Courier Staff Writer
A mistrial has been declared in the Seth Techel trial.
After four days of deliberation, the 12-person jury returned to the courtroom shortly after 11 a.m. Friday to "make a record."
"Has this jury reached a unanimous verdict?" asked Judge Daniel Wilson.
"No, sir," said the head juror.
"Do you think continued deliberations would lead to a unanimous verdict of the jury?" Wilson asked.
"No, sir," the head juror said.
Seth Techel, 22, was charged with first-degree murder and non-consensual termination of a human pregnancy in the death of his wife, Lisa, and unborn child last May at their rural Agency home. Prosecutors say they plan to retry the case.
The Iowa Judicial Branch's website lays out the requirement for verdicts in criminal trials:
"If the jury cannot reach a unanimous verdict, the court will declare a mistrial and the case may be tried again to another jury at a later date."
One of Techel's attorneys, Robert Box, made a motion for mistrial, "for reasons that it's apparent that the jury is deadlocked." Following no objections from prosecutor Andy Prosser, Wilson granted the mistrial.
As the judge spoke to the jury about their decision, some of the jurors were in tears.
Following court dismissal, Prosser told the Courier that he plans to seek a retrial within 90 days. For now, Techel will return to Monroe County Jail to be held on the two charges against him.
"We're considering that," Prosser said of a change of venue, "but you'll know if and when we file a motion."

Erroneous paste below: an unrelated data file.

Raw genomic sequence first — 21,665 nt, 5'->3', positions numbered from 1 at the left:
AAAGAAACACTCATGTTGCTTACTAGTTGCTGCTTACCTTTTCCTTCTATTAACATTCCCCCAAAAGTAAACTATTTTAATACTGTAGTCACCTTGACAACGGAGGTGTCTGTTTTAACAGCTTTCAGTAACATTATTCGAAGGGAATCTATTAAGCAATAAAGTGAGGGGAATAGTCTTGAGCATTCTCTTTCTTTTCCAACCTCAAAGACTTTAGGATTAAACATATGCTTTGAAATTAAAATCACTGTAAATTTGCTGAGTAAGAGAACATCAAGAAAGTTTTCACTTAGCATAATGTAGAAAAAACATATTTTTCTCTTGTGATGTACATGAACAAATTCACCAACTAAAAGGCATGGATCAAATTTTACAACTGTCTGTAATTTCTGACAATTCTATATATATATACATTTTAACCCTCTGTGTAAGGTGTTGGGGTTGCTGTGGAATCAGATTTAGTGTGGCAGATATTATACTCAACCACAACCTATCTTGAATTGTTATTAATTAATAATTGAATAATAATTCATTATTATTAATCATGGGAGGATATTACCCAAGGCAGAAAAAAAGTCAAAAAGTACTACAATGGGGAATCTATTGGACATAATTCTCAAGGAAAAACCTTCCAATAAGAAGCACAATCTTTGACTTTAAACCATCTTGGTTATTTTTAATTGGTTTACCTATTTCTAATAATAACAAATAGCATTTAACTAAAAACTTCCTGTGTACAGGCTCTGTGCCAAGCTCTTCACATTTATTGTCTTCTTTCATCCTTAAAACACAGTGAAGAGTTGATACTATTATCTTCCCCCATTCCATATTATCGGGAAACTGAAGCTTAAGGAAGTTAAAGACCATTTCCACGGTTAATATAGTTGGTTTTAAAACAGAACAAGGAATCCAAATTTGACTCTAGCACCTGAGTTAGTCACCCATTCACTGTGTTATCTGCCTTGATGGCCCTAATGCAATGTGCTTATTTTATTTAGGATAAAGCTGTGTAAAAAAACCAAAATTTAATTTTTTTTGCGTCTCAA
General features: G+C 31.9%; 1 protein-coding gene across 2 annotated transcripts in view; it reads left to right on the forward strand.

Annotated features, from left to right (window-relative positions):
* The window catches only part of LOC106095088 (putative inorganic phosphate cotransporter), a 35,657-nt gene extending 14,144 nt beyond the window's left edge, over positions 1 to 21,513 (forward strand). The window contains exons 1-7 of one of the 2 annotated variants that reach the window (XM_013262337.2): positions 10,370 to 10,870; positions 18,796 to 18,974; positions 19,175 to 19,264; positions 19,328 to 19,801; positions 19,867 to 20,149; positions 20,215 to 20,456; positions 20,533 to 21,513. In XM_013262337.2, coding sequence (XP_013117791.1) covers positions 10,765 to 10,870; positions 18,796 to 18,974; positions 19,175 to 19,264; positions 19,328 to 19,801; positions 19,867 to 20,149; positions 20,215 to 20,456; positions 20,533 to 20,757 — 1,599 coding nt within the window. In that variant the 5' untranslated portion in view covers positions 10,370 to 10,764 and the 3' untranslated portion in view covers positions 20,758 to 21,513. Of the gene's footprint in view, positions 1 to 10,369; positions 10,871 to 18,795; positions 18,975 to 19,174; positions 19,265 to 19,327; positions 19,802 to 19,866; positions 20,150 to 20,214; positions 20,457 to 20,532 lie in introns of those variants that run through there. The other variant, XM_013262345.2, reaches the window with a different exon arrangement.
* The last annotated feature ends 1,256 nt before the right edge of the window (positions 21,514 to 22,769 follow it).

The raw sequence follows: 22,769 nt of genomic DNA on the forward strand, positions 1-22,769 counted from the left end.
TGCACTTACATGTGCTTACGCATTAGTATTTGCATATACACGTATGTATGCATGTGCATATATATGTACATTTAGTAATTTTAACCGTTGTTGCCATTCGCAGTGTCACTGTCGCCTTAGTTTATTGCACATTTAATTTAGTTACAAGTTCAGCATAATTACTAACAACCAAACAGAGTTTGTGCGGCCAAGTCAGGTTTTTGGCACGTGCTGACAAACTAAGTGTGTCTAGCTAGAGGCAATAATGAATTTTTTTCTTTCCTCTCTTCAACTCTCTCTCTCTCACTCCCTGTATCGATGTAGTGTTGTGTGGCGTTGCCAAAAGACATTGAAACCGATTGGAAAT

"Of course, we're disappointed in what happened but I think the whole family is confident moving forward that justice will be served," said Todd Caldwell, Lisa's father. "I feel like we've got a huge family afterwards even more so than when we began: the investigators, the prosecutors and the victim advocates and our family have shed tears over this case, every one of them."
Caldwell said waiting for the jury to return from deliberations is "horrible."
"Not only are you waiting, but you're trying to entertain your family, keep their minds off of what's going on and at the end of the day, you've got to go to bed and know that you've got to wake up and do it again," Caldwell said.
The Caldwell family has told stories of Lisa throughout the trial to try to lift their spirits.
"That always makes everything better," he said. "But it's hard to know that it's out of your control and you've got to leave it to other people."
Tracy Caldwell, Lisa's mother, said for Lisa's parents it's horrible, but worse is watching Lisa's siblings go through the pain.
"That sense of 'you can't fix it,'" she said. "As a parent you want to fix their pain. For our other kids it's hard for us, too, to watch them. We deal with our pain, because we're the parent, but we're supposed to fix the boo boos ... so that's hard for us."
Todd said Lisa was a fun-loving, happy person.
"It wouldn't be like Lisa to not want a little bit of attention," he said with a slight grin. "The fact that it's carrying on probably has something to do with her because she's not ready to lose the focus."
Todd said Lisa's death has affected not only his family, but the Techels and the Wapello County Sheriff's Office.
"I think we've kind of ended that relationship, so I don't think of [Seth] as a son now but I did at one time think of him as a son," Todd said. "So it's like we lost two children."
Todd carries a coin a friend made for him in Lisa's honor, with her badge number, in his pocket every day in court, and said he will continue to do so during the retrial.
"Whenever I'm nervous or mad or something, I just reach in my pocket and know it's there," he said.
During the trial, Tracy said she's found her family had more friends than she ever realized.
"Lisa had many people that loved her," she said. "They've stepped up and taken us in their arms, too. I don't think we could have went through this without them."
The Techel family immediately left the courtroom following the close of the trial. Seth Techel left the courtroom without saying a word, accompanied by two sheriff deputies. He gave one of his attorneys, Robert Box, a pat on the back as he left.